Like Paul Krugman, I would question the meaning of density as an index of value, but I would suggest we need to develop tools to understand the dynamics of density that involve a more fuzzy or less quantifiable variable of habitability, which I would argue if less easily quantifiable becomes more evident in maps. And in the remainder of this post, I’d like to show how maps offer a measure of the fuzzy value of ‘habitability’ as well as its inverse, a perceptions of ‘uninhabitability,’ might be loosely understood as a way to map the increase or the radical diminishing of property values rather than density alone–or understandings of how density drives demand.
We might use these maps to include other variables that shape density, and use maps to do so. The question of how we can try to map habitability, both in terms of access to open spaces, access to markets, and attractive environments, might create an even better index of value. In San Francisco, for example, where property rates have risen dramatically in the past several years, and whose neighborhoods are confined to a small area of land: Oakland is itself much less dense, if also confined by similar topographic limitations, notably the mountains: but four of the ten most expensive housing markets in the country, including Santa Clara, San Mateo, San Francisco, and Marin, are in the Bay area, according to the recent March 2013 Report of the National Low Income Housing Coalition–and in the state that requires the greatest hourly wage to rent a two-bedroom apartment.
To be sure, the variations of real estate and population in a state like California are closely tied, given the huge variations of density across the state.
Yet the profound variations in the Bay Area, to take one example that is clotted with a red of high density, indicates profoundly striking differences in desirability:
And such dramatically differing variations across the region seem to be distorted by the demand for living near a not-densely populated area such as Silicon Valley, where real estate prices are suggested in this Kwelia map of 2012 which illustrates the relative geographic distribution according to median incomes–and suggests the very real distortions in real estate that can occur independently of actual or weighted density.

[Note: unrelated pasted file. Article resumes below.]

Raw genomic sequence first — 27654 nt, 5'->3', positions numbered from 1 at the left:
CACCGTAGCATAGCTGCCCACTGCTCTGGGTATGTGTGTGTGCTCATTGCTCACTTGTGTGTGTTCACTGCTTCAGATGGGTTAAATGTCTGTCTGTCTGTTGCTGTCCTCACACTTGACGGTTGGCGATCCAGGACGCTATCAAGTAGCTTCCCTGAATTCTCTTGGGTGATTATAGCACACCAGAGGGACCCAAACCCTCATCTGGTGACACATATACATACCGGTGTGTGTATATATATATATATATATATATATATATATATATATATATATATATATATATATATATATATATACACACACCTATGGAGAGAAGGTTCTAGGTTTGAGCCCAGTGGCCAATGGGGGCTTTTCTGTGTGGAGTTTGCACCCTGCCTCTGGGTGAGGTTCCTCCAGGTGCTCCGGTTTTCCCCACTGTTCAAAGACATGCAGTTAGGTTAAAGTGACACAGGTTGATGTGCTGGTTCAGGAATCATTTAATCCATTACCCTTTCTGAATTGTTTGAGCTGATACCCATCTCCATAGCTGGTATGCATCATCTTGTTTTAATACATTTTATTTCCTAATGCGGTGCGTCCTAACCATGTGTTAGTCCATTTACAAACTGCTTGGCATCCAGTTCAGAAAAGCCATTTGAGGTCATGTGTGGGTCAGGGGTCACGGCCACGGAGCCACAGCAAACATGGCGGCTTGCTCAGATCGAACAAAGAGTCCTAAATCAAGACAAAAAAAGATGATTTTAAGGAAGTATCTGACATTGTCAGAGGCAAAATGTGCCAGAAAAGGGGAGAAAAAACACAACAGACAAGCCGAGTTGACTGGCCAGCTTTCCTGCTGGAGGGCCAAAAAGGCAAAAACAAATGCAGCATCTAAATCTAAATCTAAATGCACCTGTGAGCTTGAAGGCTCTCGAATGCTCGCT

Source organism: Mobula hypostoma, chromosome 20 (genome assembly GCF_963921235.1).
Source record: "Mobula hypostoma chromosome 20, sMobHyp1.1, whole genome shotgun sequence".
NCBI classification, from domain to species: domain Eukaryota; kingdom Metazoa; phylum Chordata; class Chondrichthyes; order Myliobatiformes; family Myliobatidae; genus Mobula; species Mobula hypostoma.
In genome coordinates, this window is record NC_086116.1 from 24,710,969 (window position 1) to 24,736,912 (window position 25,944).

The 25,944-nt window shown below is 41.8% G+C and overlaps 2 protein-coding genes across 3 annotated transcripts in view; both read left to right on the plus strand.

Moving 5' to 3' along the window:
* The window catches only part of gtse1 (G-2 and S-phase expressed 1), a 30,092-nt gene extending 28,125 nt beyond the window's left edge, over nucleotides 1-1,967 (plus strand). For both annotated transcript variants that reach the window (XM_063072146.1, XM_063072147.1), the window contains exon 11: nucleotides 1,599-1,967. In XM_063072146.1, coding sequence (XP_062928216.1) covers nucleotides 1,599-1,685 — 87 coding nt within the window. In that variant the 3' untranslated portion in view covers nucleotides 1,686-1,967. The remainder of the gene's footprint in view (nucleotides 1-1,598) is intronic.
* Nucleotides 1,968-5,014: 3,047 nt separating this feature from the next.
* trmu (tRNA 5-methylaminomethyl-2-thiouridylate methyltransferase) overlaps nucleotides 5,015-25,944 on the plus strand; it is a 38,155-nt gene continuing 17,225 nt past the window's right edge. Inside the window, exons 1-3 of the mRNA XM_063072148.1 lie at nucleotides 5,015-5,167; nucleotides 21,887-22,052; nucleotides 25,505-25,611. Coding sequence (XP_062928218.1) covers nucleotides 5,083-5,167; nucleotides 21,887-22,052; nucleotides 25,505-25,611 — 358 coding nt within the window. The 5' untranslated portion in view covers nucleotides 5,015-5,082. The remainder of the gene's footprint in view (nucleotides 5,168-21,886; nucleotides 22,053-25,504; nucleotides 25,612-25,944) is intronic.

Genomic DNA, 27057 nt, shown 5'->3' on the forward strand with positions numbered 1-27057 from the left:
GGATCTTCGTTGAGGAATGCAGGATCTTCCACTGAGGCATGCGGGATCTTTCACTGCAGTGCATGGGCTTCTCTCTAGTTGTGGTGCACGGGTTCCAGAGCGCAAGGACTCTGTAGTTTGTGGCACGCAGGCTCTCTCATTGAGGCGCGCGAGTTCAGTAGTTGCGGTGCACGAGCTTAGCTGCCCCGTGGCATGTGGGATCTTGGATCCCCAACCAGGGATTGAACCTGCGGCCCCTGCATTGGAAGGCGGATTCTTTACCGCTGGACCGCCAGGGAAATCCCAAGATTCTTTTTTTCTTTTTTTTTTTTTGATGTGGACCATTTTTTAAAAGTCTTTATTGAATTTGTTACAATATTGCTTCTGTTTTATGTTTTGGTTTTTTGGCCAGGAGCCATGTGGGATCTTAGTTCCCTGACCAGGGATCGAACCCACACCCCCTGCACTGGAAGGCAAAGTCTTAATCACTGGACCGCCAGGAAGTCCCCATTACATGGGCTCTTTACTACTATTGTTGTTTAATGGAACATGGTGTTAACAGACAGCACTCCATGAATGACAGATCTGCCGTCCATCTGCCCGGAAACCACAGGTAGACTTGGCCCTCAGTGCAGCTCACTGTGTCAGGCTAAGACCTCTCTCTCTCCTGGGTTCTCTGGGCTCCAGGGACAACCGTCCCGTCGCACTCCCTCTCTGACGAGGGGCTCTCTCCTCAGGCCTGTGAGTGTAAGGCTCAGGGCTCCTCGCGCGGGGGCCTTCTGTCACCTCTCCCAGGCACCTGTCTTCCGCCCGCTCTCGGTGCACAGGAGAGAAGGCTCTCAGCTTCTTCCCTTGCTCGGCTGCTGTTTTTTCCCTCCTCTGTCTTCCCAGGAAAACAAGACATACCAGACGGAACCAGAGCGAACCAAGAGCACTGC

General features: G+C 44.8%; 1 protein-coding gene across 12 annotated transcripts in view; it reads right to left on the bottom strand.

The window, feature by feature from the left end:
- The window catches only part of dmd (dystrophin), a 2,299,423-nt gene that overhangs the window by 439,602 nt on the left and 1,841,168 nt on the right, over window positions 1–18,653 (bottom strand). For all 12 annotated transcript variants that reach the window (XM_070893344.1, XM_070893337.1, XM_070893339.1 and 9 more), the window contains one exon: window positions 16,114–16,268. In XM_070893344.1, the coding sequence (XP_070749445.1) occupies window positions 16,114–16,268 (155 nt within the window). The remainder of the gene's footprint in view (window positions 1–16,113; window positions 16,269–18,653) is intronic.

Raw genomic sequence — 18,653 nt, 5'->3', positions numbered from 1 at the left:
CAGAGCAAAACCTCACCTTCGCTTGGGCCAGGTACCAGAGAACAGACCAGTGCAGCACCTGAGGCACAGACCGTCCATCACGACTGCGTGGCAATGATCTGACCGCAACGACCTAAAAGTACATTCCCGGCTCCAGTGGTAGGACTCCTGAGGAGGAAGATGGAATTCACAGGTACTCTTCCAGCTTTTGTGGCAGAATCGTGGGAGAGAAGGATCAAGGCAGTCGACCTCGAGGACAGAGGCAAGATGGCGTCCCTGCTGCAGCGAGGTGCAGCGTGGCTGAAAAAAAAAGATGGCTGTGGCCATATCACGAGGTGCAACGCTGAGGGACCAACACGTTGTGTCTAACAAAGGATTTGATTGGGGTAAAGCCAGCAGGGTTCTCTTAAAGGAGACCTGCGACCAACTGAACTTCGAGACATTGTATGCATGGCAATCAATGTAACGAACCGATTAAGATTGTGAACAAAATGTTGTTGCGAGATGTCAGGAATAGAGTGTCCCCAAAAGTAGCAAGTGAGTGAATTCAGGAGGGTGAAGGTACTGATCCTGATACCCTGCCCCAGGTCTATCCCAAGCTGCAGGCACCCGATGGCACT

Whereas the debate between the economists turned around the measure of density, it’s unclear why in an age of complex data visualization Krugman omits variables beyond density or to map determinants of urban spaces. As an economist is wont, Krugman tends to confine himself to contrasting the relative value of alternative models of housing markets in urban space. If we accept the model of scarcity as the motor of rapidly escalating real estate prices, it’s hard to explain the rise of attraction to less densely populated urban areas in urban areas, however, or the re-use of less inhabited areas as new areas of density. If we might assume rising population means rising housing costs, as Smith has since noted in an update to his post, transit policy and presumably other public policy issues related to urban infrastructure can influence or shape housing costs–issues that introduce habitability as much as density as an influence on housing costs.